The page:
You pick out that sucker and toss it in a collecting bin you are carrying with you for that exact purpose. You don’t want to leave the cuttings lying around. You perform this action routinely because as the young plant develops, more suckers will come with that.

The end result will be a tall, thick-stemmed tomato plant reaching for the highest heights of your greenhouse or garden.

I should mention that this practice works best on the indeterminate variety of tomatoes that I talked about here. The kind that has just one main stem where all the fruit clusters will grow from.

The reason for not doing it on the bush variety of tomatoes is to maximize the short harvesting period. Determinate or bush tomatoes are known to bloom over a short period of about 3 months, produce fruits, deteriorate and die.

Because of the short harvest period, you want as many cluster forming units on one plant as possible. More clusters, more fruits! I really wanted that to rhyme.

So for the determinate tomatoes, you want to leave the suckers on for the entire life of the plant.

Read More: Tying Up Tomato Plants (Tomato Staking DIY)

Why you should prune tomato bottom branches and leaves?

You also snip off a whole branch, a few leaves, or part of a branch. You take out the whole branch only once you have harvested the tomato fruit cluster under it on the main stem. Otherwise, you might end up with very small fruits.

Remember, the roots take in water and minerals which are essential for the maturity of your plants. When you have many leaves, these resources have to be divided among the leaves and fruits.

Too many leaves mean the leaves will not perform optimally because of the shared roles. You want a few leaves working at optimum capacity to reduce wastage and increase yield.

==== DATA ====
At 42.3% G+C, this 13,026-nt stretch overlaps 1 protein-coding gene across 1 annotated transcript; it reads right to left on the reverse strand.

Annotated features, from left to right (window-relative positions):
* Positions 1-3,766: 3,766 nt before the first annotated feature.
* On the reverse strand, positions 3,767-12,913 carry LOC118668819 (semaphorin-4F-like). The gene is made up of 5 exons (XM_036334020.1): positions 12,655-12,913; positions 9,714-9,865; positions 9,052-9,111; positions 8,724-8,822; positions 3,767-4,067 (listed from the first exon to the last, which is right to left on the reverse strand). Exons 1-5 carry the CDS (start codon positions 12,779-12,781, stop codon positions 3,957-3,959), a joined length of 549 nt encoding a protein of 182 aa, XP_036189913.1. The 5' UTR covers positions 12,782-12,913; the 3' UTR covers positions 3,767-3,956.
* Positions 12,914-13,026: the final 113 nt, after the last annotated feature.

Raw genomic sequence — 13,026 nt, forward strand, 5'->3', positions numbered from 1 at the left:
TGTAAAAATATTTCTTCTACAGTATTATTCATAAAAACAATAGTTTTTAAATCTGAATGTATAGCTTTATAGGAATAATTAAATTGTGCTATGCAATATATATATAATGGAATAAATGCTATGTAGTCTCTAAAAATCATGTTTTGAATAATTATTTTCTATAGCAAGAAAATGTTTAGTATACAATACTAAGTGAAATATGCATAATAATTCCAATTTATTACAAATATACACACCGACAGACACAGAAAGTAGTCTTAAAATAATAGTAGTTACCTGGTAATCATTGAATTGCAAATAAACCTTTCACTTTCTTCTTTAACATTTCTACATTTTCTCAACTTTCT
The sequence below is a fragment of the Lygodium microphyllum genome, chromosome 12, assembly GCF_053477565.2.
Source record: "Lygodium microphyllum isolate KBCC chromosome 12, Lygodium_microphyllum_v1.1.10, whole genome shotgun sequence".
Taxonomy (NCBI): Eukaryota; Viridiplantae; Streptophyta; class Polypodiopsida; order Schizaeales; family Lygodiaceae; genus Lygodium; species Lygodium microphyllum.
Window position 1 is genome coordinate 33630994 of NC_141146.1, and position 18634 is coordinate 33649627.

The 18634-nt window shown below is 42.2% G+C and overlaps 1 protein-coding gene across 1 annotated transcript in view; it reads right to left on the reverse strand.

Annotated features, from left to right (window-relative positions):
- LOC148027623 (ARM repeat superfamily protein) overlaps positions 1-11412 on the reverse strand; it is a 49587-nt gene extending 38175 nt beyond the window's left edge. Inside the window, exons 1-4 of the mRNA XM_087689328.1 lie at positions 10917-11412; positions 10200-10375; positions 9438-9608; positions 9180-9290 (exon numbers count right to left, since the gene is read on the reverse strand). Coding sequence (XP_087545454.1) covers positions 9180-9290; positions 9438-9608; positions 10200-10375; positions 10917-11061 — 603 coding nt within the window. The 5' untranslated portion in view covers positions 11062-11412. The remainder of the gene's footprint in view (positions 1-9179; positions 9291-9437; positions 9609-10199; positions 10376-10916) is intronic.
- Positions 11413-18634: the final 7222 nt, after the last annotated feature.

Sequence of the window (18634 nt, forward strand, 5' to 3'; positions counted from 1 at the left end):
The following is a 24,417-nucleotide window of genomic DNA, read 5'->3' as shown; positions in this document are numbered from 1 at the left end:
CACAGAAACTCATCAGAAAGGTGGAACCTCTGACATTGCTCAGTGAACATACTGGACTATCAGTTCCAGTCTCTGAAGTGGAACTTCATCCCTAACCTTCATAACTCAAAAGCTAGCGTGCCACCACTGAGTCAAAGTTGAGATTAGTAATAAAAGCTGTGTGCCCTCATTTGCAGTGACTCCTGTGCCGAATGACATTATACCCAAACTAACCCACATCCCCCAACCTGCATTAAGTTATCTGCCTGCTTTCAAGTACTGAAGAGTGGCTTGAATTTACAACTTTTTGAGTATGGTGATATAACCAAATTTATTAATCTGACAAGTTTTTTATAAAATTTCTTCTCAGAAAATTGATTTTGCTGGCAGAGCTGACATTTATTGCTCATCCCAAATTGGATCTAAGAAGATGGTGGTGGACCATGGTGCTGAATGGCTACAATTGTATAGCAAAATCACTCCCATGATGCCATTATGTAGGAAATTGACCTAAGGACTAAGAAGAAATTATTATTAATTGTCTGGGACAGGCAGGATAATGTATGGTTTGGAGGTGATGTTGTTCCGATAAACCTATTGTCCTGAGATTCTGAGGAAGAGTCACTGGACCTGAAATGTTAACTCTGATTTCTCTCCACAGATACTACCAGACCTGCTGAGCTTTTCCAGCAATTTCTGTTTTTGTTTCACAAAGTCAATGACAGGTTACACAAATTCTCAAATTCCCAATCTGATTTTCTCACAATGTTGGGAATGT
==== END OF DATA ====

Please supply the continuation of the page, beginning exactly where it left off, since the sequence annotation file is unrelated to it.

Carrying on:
What should you expect pruning tomato plants in pots?

Pots are no different. Once you are certain of the variety you planted then choosing a pruning routine should be a breeze.

To put it simply, you will either prune if you planted the indeterminate variety or not prune if you went for the determinate variety instead.

One advantage of using pots that I would be remiss to mention is the fact that the pot raises the plants way above the ground. This elevation will protect your plants from close contact with the soil which puts them at risk of getting infected by various diseases.

Another advantage is that with a gardening pot, you can carry soil from elsewhere into the pot and use it for planting.

If, for example, you created a superb mixture of manure and organic fertilizers, you will not run the risk of your hard work getting leached away into the surrounding soil by Mother Nature.

Why? Because the pot acts as a barrier that prevents the movement of contents out of it.

Planting in a pot also helps keep the fertilizers and water around the plant root area for a longer period of time.

Also, as the name suggests, the pots are portable. This makes it easy for you to adjust their position whenever necessary. Maybe you want to increase or reduce the spacing from one plant to the next one, portability makes this quite effortless.